For Weber State University students who are struggling to find internships, The Olene S. Walker Institute of Politics and Public Service is the place to go.
The Walker Institute was created three years ago by Utah Governor Olene Walker to serve as the center of discussion for politics and “engage faculty, community members, and most importantly students, to talk about the future of Utah.”
This semester, the Walker Institute is pushing for students to be actively involved not only in politics, but in their own futures. They are focusing on recruiting interns to serve in Washington D.C., the Salt Lake City Capitol and local government offices.
Internships through the Walker Institute allow students to establish professional contacts, acquire skills and develop a professional resume.
“75 percent of university students graduate with one or more internship experiences,” said Student Success Center Senior Adviser Bryan Hamblin. “91 e percent of employers expect graduates to have one or more internship experiences.”
When asked about their plans for internships, several students said they weren’t sure what they were going to do.
“I’ll probably need an internship, I think,” Sydney Smith, WSU junior said. “I just haven’t thought a lot about when I’ll do it or what internship job I’ll do. Not yet.”
Students delay internships for many reasons, but Carol McNamara, director of the Walker Institute, said it’s important not to procrastinate.
“You can’t afford not to do an internship,” McNamara said. “If students want to be marketable and fully prepared for the job market, they can’t afford to miss out on internship opportunities. The Walker Institute works with students to find an internship that works with their class schedule. I cannot stress enough how important internships are.”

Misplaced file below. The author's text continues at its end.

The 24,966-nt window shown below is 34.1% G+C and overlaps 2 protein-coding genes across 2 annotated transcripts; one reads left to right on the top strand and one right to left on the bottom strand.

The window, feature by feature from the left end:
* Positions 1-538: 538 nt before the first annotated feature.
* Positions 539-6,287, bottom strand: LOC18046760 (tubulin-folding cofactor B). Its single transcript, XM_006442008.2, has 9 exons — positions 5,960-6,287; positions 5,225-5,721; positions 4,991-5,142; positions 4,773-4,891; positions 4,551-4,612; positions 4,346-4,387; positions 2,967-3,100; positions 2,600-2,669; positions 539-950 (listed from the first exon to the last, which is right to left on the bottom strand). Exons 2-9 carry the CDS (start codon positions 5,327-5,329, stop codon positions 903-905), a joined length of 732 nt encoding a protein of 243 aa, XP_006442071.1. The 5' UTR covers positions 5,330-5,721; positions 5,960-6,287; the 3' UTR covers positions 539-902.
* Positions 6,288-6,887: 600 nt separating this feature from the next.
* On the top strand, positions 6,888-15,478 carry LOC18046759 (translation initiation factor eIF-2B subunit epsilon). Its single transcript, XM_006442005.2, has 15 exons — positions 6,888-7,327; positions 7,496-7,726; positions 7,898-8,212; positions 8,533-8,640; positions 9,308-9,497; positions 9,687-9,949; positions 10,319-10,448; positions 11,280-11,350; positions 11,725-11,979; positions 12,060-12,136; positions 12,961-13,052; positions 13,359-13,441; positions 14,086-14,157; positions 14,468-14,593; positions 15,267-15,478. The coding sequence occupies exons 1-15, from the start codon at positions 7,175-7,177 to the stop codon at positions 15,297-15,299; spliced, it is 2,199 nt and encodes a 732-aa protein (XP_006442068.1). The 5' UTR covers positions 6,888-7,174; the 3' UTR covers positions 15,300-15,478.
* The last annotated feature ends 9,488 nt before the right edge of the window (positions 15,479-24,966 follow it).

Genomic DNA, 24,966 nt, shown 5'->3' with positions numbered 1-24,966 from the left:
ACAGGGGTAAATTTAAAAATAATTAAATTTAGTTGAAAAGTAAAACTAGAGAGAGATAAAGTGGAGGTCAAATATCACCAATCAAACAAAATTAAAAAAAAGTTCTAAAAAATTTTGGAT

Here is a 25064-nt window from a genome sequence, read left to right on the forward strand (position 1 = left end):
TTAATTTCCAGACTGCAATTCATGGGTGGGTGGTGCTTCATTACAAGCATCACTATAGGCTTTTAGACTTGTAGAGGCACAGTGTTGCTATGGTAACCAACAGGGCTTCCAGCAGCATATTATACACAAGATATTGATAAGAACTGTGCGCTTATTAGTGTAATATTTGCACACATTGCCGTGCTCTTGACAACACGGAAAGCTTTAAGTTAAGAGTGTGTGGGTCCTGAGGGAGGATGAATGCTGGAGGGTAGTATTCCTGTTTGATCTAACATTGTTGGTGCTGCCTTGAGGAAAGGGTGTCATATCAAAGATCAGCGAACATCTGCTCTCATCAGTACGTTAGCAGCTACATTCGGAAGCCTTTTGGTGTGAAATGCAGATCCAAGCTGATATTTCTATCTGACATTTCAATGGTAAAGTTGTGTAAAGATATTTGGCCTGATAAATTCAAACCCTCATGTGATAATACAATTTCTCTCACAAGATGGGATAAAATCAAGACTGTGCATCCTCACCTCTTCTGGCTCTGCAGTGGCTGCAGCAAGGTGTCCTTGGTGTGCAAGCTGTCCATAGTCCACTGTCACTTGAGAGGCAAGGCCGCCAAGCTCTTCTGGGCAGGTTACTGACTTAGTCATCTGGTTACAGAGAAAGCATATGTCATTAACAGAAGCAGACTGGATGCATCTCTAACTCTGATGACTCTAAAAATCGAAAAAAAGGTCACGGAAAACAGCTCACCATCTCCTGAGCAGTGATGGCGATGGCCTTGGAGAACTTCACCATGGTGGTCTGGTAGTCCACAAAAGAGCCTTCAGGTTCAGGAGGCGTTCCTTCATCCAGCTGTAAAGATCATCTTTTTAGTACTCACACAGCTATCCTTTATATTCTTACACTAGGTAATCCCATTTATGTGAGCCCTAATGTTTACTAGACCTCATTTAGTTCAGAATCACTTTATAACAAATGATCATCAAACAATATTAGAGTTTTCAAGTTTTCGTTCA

Internships tend to generate more job opportunities for students. Jessica Hastings is a WSU student who served an internship through the Walker Institute during the Utah Legislative session. The representative she served under later hired her. McNamara says that many students who did internships through the Walker Institute had similar experiences.
Alexis Marquez was a communications student when she served an internship at the Lieutenant Governor’s office.
“I got there, they had me redesign packets, work on their Twitter,” Marquez said. “It’s so much fun, and you never know who you are going to meet. It’s an amazing opportunity.”
Internships have been found for students in health services, accounting, public finance and communications research, McNamara says.
“I’ve never had a student tell me, ‘Well, that was a waste of time.’” McNamara said. “Students who are afraid of internships don’t need to be. There is an internship for everyone.”
The deadline to apply for internships is Monday, Oct. 5, but students are encouraged to also think about opportunities for next semester.
Students interested in applying for internships this year should go to www.weber.edu/walkerinstitute.